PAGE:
09/12/13 8:00am
09/12/2013 8:00 AM
TIM GANNON PHOTO | Hundreds marched down Park Road in Reeves Park Monday night, joined by uniformed members of the Riverhead Fire Department, the Wading River Boy Scouts troop and other groups, to pay their respects to the victims of the Sept. 11, 2001 terrorist attacks.

TIM GANNON PHOTO | Hundreds marched down Park Road in Reeves Park Monday night, joined by uniformed members of the Riverhead Fire Department, the Wading River Boy Scouts troop and other groups, to pay their respects to the victims of the Sept. 11, 2001 terrorist attacks.

Our country was changed forever on Sept. 11, 2001, and the fallout from the events of that terrible day has yielded nothing glorious except the inspiring deeds of individuals in service to others.

We’ve witnessed the courage, selflessness and nobility of the victims and their families; of the soldiers who later fought and died for their comrades and their country; and, perhaps above all, of the emergency responders of that day — and every day.

Perhaps one of the greater goods to come out of the terrorist attacks 12 years ago is the evolution of Sept. 11 as a sort of de facto holiday on which we remember and honor the work of police, firefighters and ambulance workers in communities throughout the U.S. During Sept. 11 every year, TV, newspapers and social media abound with tributes and thanks to these brave men and women. God knows they deserve it.

But for far too long, their sacrifices had gone largely overlooked, except in the cases of tragedy or uniquely heroic acts. Our emergency responders perform heroic acts each and every day. Waking up in the middle of the night to respond to a fire alarm or an accident is a heroic act. Sacrificing time with relatives — sometimes missing out on birthday parties or ballgames — is a heroic act. And the support and understanding of first responders’ spouses and children are acts of sacrifice and heroism as well.

Sept. 11 has become a day to remember these sacrifices and tip our hats to those who work to protect the rest of us from fire, accidents, violence and health hazards. For these reasons, The Suffolk Times supports the call for making Sept. 11 a national holiday.

As Veterans Day and Memorial Day honor all American members of the Armed Forces, past and present, Sept. 11, a day marred by great loss and tragedy, can and should be turned into something similarly grand: an official day to honor those who died on that day or in its aftermath, along with all those still fighting terrorism abroad and those continuing to serve as everyday heroes in their own communities.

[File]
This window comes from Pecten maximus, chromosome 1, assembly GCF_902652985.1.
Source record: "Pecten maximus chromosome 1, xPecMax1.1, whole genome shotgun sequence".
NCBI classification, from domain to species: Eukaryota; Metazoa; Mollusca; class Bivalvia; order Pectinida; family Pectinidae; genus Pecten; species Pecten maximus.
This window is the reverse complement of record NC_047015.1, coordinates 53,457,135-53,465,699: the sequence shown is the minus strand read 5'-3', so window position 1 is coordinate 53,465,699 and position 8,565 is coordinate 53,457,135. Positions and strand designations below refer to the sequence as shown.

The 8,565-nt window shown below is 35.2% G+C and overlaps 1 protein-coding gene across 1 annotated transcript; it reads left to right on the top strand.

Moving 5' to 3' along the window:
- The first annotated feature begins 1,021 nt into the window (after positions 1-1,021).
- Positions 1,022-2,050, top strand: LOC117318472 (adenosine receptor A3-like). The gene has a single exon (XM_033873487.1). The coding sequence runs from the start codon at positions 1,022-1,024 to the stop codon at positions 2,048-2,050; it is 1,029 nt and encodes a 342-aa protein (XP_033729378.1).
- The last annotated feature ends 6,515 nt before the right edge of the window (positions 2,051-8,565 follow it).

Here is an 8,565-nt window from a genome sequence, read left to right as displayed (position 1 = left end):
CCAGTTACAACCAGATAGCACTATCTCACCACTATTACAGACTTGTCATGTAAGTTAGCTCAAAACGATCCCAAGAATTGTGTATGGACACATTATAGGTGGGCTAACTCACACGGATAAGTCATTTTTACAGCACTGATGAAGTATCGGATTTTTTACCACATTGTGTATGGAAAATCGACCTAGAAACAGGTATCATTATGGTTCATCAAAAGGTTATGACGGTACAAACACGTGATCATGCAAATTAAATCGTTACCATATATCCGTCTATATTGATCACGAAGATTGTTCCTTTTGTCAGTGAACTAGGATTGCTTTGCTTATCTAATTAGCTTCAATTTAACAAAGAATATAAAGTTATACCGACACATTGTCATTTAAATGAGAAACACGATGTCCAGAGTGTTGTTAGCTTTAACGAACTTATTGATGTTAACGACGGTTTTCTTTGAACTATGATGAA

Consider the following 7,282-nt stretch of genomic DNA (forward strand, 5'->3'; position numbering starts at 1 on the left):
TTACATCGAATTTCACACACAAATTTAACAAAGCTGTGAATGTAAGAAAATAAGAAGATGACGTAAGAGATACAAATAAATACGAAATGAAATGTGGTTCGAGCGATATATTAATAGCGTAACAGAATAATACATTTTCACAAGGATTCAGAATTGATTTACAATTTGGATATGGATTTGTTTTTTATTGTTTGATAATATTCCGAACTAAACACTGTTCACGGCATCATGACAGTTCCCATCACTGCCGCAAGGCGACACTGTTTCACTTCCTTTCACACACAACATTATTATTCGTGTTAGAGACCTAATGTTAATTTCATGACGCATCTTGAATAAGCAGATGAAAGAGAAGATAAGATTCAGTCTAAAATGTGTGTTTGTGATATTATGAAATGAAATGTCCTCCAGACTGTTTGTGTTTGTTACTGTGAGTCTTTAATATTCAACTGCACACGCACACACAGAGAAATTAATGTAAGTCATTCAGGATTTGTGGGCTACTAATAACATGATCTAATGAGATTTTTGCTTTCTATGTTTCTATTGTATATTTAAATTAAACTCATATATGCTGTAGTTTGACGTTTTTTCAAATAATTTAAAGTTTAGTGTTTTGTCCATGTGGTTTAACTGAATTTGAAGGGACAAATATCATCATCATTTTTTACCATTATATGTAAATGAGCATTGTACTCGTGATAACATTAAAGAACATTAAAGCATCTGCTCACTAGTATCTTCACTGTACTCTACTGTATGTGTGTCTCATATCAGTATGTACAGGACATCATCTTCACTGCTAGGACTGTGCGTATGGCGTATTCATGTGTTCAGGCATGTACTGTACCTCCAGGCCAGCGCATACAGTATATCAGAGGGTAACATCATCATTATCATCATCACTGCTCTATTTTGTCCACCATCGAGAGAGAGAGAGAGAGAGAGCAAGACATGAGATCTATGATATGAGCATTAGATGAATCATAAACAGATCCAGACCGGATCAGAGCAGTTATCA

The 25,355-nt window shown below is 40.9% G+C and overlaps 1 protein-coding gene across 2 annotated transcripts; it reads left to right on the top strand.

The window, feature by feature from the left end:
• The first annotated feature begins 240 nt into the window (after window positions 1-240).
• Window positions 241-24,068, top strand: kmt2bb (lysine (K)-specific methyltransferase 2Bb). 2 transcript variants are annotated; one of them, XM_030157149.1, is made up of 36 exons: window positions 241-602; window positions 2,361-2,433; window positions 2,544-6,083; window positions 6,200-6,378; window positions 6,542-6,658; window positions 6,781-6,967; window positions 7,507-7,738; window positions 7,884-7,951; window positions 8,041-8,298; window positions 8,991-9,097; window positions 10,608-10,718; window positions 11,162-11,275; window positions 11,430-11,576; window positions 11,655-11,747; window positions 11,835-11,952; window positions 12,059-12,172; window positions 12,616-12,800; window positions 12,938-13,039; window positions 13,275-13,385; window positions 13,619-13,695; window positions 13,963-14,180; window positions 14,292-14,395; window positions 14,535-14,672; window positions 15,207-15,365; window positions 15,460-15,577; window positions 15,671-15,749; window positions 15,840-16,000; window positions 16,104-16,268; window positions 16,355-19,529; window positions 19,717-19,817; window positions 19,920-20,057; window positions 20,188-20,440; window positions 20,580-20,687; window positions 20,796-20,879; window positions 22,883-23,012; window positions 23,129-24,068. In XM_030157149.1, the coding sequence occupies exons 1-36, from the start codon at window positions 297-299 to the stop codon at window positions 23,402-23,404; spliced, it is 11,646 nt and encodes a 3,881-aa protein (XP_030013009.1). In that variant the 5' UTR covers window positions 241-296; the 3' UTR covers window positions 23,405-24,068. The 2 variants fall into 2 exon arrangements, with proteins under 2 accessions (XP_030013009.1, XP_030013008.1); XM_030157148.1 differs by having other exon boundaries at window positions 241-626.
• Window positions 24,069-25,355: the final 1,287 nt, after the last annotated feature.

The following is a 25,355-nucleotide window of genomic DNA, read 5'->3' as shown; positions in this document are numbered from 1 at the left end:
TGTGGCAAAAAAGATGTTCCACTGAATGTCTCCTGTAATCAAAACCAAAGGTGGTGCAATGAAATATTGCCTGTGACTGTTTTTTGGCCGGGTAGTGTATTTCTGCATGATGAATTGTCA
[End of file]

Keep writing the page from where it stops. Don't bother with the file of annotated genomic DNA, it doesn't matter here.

09/11/13 8:57pm
09/11/2013 8:57 PM
TIM GANNON PHOTO | The procession walks along Park Road in Reeves Park toward the new 9/11 Memorial at the corner of Park and Sound Avenue Wednesday night.

TIM GANNON PHOTO | The procession walks along Park Road in Reeves Park toward the new 9/11 Memorial at the corner of Park and Sound Avenue Wednesday night.

Hundreds marched down Park Road in Reeves Park Wednesday night, joined by uniformed members of the Riverhead Fire Department, the Wading River Boy Scouts troop and other groups, to pay their respects to the victims of the Sept. 11, 2001 terrorist attacks.

The procession ended at the northeast corner of Sound Avenue and Park Road, at the new 9/11 Memorial Park dedicated to the first responders who died in the Sept. 11, 2001, terror attacks, as well as all those who’ve been killed in the line of duty in Riverhead Town.

While residents of Reeves Park have held the memorial walk annually, led by the surviving relatives of fallen FDNY firefighter Thomas Kelly,  this year marked the first for the newly completed memorial.

The park was built on land that had been slated for development in 2003. Reeves Park residents had fought for years to convince town and county officials to acquire the property and preserve it as a memorial park, with the final acquisition only happening in late 2012.

Eric Biegler, president of the Sound Park Heights Civic Association in Reeves Park, served as the master of ceremonies for the event.

He later marveled at the work done by Riverhead Town employees in getting the new park ready for the 9/11 march.

“There’s love in what they did here,” he told a reporter. “Once they got up here and started working and people stopped by and patted them on the back, or gave them the thumbs up as they drove by, they just put their hearts into it.”

“I don’t recall ever seeing this tree before,” said Chris Kelly, a retired New York Police officer, as he admired the work that was done in clearing the site, moving the already placed large rock with a Sept. 11 Memorial on it, and installing benches, a flag pole and landscaping.